And there are more nefarious examples, like the 1968 RAND project to reduce fire response times in NYC, resulting in an estimated 60,000 fires in impoverished sections of New York, as "faulty data and flawed assumptions" triggered the replacement of fire stations in Brooklyn, Queens, and the Bronx with smaller ones. The coup de grace here was the politicization of the supposedly "scientific" project, where clever RAND officials, realizing that rich folk in well-to-do neighborhoods would not tolerate the effects of "efficiency" using their (flawed) simulations, placed such neighborhoods outside the scope of the project.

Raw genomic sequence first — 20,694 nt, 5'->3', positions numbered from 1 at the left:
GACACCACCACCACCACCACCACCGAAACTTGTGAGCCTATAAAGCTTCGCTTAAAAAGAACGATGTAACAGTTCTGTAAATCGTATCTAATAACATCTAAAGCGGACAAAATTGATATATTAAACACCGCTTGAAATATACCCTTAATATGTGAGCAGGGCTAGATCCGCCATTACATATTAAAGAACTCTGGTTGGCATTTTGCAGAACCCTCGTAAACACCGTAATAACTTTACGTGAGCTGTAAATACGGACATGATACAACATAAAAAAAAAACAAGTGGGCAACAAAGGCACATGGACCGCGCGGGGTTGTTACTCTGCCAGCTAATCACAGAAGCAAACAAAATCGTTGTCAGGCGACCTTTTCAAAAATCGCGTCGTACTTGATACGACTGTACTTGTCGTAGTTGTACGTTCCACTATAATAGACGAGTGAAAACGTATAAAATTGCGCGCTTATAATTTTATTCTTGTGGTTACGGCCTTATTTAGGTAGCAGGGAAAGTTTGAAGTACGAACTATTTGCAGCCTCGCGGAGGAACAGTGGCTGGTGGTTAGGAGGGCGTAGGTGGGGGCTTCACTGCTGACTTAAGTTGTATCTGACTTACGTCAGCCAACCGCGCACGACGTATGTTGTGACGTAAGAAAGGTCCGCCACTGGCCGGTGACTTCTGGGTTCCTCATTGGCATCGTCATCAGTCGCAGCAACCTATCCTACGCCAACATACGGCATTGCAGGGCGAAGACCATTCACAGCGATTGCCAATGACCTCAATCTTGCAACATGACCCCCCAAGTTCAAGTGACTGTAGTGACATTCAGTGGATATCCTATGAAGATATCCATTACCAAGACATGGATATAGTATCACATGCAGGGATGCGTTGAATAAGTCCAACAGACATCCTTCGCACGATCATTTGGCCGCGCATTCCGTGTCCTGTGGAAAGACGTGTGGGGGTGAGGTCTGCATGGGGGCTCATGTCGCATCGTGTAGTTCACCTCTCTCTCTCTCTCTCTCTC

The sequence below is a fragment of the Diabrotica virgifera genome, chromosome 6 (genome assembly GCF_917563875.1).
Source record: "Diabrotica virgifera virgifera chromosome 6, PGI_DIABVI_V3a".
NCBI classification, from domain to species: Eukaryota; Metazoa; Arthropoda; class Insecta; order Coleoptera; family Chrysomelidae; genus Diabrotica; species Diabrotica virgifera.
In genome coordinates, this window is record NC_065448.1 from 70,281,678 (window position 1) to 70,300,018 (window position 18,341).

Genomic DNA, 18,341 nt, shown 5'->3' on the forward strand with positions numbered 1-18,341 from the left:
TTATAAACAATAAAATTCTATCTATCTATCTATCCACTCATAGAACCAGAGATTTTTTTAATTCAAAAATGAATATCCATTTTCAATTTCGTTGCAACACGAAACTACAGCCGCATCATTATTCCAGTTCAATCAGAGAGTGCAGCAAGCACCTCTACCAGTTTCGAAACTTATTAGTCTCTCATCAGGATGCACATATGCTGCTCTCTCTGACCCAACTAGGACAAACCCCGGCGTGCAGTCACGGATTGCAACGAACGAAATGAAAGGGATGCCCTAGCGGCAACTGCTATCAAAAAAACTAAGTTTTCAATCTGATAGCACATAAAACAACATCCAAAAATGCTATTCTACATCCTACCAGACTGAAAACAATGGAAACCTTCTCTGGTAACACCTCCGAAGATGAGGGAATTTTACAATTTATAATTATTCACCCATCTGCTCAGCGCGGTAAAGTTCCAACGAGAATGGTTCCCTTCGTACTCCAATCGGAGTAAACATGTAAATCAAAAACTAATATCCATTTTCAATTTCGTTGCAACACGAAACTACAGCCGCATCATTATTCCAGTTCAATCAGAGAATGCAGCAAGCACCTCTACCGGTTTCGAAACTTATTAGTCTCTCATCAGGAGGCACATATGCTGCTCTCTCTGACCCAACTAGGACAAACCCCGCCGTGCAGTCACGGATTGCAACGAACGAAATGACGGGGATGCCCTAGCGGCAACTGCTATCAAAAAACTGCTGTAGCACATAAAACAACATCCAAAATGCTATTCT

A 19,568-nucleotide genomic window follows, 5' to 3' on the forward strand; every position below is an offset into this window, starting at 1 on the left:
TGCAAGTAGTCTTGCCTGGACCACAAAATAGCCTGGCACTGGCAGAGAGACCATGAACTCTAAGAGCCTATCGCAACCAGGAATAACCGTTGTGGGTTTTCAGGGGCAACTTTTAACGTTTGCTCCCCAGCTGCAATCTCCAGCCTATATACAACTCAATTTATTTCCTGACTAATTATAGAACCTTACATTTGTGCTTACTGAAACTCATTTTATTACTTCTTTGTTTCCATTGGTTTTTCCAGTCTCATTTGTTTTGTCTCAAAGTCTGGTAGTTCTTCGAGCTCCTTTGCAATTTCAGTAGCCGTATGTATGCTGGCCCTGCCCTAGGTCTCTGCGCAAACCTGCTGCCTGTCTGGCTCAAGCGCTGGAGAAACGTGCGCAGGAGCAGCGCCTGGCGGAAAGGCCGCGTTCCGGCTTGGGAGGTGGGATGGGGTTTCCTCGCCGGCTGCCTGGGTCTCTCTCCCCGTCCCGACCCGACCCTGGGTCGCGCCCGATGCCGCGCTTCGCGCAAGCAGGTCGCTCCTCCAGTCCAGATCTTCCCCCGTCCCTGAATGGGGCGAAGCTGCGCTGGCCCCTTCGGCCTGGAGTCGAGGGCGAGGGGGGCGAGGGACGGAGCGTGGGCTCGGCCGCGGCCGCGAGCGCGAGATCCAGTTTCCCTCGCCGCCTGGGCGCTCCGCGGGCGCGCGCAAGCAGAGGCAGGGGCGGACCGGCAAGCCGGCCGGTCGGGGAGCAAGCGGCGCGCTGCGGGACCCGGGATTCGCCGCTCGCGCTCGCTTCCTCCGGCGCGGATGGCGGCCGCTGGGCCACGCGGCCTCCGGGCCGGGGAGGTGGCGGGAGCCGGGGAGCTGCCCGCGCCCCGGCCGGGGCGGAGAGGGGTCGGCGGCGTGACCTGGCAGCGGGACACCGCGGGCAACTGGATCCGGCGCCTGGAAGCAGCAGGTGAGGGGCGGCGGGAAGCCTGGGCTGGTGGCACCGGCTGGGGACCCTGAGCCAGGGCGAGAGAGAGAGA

And on and on the story goes. Unintended consequences are simply part and parcel of the development of causal or predictive models using quantitative data gleaned from messy, complex systems. The real folly, however, in the Pegasus project and so many others like it, is not in the (basically correct) idea that quantitative analysis can provide useful information when devising strategies, for urban planning or otherwise, but that the human element can therefore be eliminated. That latter claim does not follow, and taking it too seriously will almost certainly guarantee that among the lessons we learn from the "Center for Innovation, Testing, and Evaluation", one of the most important is likely to be that innovation, testing, and evaluation is not enough.